Part disturbing documentary, part straight-ahead movie-making, The Fourth Kind is difficult to watch, difficult to understand and difficult to recommend.
Milla Jovovich plays Dr. Abigail Tyler, a psychologist in Nome, Alaska, who is abducted by aliens. So are many of her patients.
Critically acclaimed character actor Elias Koteas plays a psychologist friend trying to help Jovovich’s Tyler come to terms with the death of her husband. Will Patton does a just-the-facts-bury-his-head-in-the-sand sheriff.
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First, you need a definition. Most of us know the alien contact definition list. First contact is visual. Second contact is physical evidence such as crop circles or burn marks. Contact of the third kind is a direct physical encounter — or meeting an alien face-to-what passes as a face.
Fourth contact is abduction.
Conspiracy theorists say Nome and the surrounding area is a kidnap shopping center for UFOs. During the past 40 years, there has been a lot of inexplicable death and people going missing around Nome. Tyler — if she is a real person and some speculate she isn’t — says this is because they are being grabbed and tortured by aliens.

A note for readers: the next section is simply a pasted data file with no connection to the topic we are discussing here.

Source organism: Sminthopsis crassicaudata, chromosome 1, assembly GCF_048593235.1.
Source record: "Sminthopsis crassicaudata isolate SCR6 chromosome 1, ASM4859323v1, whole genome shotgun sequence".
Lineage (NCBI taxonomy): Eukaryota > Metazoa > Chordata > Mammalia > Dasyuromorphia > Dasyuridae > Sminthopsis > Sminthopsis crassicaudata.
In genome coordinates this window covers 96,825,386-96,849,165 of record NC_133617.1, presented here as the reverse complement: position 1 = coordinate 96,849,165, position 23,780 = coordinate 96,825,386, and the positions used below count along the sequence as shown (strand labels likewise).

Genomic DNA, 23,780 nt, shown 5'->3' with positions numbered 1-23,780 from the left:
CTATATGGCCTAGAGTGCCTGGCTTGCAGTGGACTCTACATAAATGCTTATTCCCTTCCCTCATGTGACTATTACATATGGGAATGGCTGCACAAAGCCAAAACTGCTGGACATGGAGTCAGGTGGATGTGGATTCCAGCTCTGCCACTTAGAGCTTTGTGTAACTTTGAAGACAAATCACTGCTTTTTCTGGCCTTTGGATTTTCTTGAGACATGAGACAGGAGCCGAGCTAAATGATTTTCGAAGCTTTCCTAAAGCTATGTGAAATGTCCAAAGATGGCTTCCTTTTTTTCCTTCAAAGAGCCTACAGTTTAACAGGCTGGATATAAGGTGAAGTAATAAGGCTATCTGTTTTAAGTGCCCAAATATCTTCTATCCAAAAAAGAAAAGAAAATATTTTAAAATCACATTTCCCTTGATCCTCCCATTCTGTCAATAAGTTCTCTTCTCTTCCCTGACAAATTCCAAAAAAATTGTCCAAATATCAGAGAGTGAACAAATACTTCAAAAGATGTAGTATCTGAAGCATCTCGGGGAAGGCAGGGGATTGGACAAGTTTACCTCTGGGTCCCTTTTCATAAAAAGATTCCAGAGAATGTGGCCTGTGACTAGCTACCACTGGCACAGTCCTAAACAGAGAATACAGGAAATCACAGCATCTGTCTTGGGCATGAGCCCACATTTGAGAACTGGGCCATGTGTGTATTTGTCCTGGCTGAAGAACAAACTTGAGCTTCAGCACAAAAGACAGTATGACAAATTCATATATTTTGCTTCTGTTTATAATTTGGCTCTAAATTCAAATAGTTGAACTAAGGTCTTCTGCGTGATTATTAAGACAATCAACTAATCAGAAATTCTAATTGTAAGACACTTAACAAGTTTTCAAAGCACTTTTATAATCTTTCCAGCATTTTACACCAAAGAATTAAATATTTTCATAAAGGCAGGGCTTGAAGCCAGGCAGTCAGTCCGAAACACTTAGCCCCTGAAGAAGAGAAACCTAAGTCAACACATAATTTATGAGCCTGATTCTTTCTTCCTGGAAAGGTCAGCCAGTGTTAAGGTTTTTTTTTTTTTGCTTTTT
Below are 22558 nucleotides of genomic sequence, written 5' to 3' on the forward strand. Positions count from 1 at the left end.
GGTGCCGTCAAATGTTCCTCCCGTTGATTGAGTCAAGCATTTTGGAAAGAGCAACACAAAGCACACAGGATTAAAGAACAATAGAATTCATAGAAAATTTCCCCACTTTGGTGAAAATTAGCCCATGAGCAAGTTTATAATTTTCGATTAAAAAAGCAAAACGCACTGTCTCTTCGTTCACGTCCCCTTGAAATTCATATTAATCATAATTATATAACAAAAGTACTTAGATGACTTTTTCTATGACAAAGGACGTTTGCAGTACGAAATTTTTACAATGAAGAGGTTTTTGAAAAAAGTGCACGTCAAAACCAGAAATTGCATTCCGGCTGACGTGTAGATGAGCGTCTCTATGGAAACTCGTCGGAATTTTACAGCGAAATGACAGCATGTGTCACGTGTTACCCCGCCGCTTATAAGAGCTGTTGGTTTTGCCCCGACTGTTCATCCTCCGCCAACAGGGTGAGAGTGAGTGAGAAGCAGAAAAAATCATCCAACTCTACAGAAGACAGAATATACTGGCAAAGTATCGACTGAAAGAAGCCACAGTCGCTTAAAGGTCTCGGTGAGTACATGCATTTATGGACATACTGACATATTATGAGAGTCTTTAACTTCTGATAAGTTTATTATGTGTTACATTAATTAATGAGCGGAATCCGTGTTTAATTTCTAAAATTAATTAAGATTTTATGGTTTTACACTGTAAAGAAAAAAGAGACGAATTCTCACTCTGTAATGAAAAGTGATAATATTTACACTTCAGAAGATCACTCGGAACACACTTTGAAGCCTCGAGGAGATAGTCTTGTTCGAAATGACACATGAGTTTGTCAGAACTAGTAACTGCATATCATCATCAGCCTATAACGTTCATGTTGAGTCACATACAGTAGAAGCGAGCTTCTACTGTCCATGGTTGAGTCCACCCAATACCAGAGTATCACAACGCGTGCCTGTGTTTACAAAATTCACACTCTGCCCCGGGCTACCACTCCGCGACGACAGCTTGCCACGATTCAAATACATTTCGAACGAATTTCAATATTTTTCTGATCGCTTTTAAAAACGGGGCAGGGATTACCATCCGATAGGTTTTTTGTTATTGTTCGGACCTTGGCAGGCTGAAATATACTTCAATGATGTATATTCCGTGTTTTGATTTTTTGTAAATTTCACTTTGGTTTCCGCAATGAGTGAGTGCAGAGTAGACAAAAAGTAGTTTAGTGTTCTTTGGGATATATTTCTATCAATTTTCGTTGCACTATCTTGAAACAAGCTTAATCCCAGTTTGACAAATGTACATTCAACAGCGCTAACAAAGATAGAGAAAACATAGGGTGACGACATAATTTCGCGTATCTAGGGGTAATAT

Writer/director Olatunde Osunsanmi intertwines real-life interviews and filmed experiences of Tyler and her clients into staged scenes with actors. In her interview, Dr. Tyler contends she is one of the abductees.
The real-life sequences are truly frightening — if they are true. That’s where you’ll struggle. Scenes where Tyler and the others recall their experiences all have pretty much the same look which leads skeptics — and I’ll admit I’m one — to think the film is more like The Blair Witch Project than the truth.
And Osunsanmi’s understanding of the recording of sound is amateur. Thinking that whispering actors will give this compelling story more impact. Important clumps of his interpretation of events are mumbled away by actors whispering their lines.
That makes The Fourth Kind film-making of the worst kind.
Mr. Movie rating: 3 stars
Rated PG-13 for disturbing images and themes. It opens Friday, Nov. 6 at Regal’s Columbia Mall 8 and at Fairchild Cinemas 12.
5 stars to 4 1/2 stars: Must see on the big screen
4 stars to 3 1/2 stars: Good film, see it if it's your type of movie.
3 stars to 2 1/2 stars: Wait until it comes out on video.
2 stars to 1 star: Don't bother.
0 stars: Speaks for itself.